This book is steeped in the conflict of the Middle East, and it brings forward the reality of the region and the very real problems Israel is up against from neighbouring terrorists. To be honest I felt quite unnerved at the end of Fallen Angel. Although Silva’s book is fiction, it hits a little too close to home, and confirms the reality of what is happening to our world. Through the eyes and actions of his characters, Silva verifies that the Middle East war is very real. That part is not fiction.
I finished this book on January 27, which is International Holocaust Remembrance Day. Being a daughter of two holocaust survivors, Fallen Angel unnerved me. Although we repeat the phrase “Never Again” over and over, that may not be a realistic statement anymore.
As usual George Guidall does a stellar job of his narration and brings the book to life.
9 of 9 people found this review helpful
For more than 30 years, Edie and Richard Middlestein shared a solid family life together in the suburbs of Chicago. But now things are splintering apart, for one reason, it seems: Edie's enormous girth. She's obsessed with food - thinking about it, eating it - and if she doesn't stop, she won't have much longer to live. When Richard abandons his wife, it is up to the next generation to take control. With pitch-perfect prose, huge compassion, and sly humor, Jami Attenberg has given us an epic story of marriage, family, and obsession.
Having struggled with weight and also being Jewish, allowed me to really identify with the book. I too remember the Weight Watcher "tips" like removing the center piece of bread from a Big Mac to save calories. I too have been to many Bar/Bar Mitzvah's where the elaborate affair overshadowed what the Bar Mitzvah ceremony was all about. I too know of many dysfunctional families, as a matter of fact, I don't know too many who aren't. With all this identifying, I still couldn't really make a connection to the characters in Attenberg's book. The closest I came was to the protagonist Edie, the one who was eating herself to death. But Edie is an extreme case. Even being diabetic, having to go through surgery after surgery, having her husband Richard leave her, having her children and grandchildren look at her with pity and repulsion, did not deter Edie from even one dish of Chinese food. Edie had an addiction and she just couldn't stop. At times I felt a little nauseous "watching" her eat. There was a moral to the story though, you can't help someone who doesn't want to to be helped. Even though the book hit a nerve, I didn't love the black comedy, I barely liked it.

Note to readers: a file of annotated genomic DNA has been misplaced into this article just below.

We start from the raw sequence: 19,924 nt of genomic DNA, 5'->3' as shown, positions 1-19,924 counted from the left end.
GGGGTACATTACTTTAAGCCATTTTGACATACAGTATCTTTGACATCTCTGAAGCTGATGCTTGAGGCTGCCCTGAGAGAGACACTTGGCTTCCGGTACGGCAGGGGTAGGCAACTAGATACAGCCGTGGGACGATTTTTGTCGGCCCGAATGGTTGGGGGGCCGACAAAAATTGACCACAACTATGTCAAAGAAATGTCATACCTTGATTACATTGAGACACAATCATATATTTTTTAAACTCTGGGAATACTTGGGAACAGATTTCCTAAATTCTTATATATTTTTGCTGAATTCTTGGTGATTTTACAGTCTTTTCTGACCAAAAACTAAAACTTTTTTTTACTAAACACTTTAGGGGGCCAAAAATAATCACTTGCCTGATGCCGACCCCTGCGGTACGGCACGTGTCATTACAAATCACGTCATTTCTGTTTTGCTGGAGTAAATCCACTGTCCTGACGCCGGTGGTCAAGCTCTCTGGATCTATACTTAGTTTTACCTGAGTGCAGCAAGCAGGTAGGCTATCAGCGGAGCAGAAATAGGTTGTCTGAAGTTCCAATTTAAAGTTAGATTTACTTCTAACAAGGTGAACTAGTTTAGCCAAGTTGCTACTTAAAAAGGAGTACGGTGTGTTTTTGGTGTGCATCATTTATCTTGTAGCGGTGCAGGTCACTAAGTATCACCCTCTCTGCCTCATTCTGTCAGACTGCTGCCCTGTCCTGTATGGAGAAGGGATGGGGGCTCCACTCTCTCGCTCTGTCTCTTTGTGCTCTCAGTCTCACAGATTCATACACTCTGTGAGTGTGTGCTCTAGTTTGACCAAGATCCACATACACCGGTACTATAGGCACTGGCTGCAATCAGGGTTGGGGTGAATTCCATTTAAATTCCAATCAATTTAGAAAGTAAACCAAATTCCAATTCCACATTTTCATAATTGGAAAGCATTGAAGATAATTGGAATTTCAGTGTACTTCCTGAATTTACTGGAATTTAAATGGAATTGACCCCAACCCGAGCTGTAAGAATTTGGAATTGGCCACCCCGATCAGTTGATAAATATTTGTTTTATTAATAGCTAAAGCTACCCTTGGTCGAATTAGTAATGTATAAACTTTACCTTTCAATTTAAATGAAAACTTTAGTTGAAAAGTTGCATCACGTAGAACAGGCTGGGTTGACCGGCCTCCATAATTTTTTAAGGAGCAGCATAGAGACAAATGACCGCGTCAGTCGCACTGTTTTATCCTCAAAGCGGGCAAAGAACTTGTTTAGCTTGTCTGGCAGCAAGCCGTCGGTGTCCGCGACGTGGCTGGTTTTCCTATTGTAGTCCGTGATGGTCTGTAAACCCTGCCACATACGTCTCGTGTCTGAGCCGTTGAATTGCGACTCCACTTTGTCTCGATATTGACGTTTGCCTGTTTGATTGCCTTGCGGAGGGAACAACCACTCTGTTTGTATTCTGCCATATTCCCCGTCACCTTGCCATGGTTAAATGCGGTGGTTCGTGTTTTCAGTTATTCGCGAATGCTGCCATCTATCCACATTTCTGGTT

Molly Ringwald did an average narration, maybe if I had read this one instead of listening I would have liked it better.
4 of 4 people found this review helpful
>i>Mosaic is compelling storytelling at its best - from the fascinating details of Polish-Jewish culture and the rivalries and dramas of family life, to its moving account of lives torn apart by war and persecution, this an extraordinary true story of a family, and of one woman's journey to reclaim her heritage.
It took me a long time to get through Mosaic. I have to admit to almost giving up a few times especially in Part 1. It's more of a memoir, albeit an important one, since it follows a family through generations before WW1 to present. Much of it revolves around the Holocaust and how it affected the lives of the central family, the Baldinger's & their 11 children, cousins, aunts uncles. Lots of Polish names, which made it hard to keep the characters straight. Armstrong must be commended on her research of each of these family members from birth to adulthood and the challenges they lived through. She did a good job, but there was no real pace to the book to keep me going. It was like reading a diary – factual and chronological. Armstrong does a good job at showing the effects of the Holocaust on individual lives long after the war is over. I'm glad I finished it. Although it wasn't one of the more interesting books I've read on this topic, it is very still very important.
Deidre Rubenstein did an okay job of narrating. At the start I found her long pauses after every sentence annoying and it almost caused me to stop listening. But I eventually got used to it and she stopped exaggerating each pause as the story progressed.
5 of 5 people found this review helpful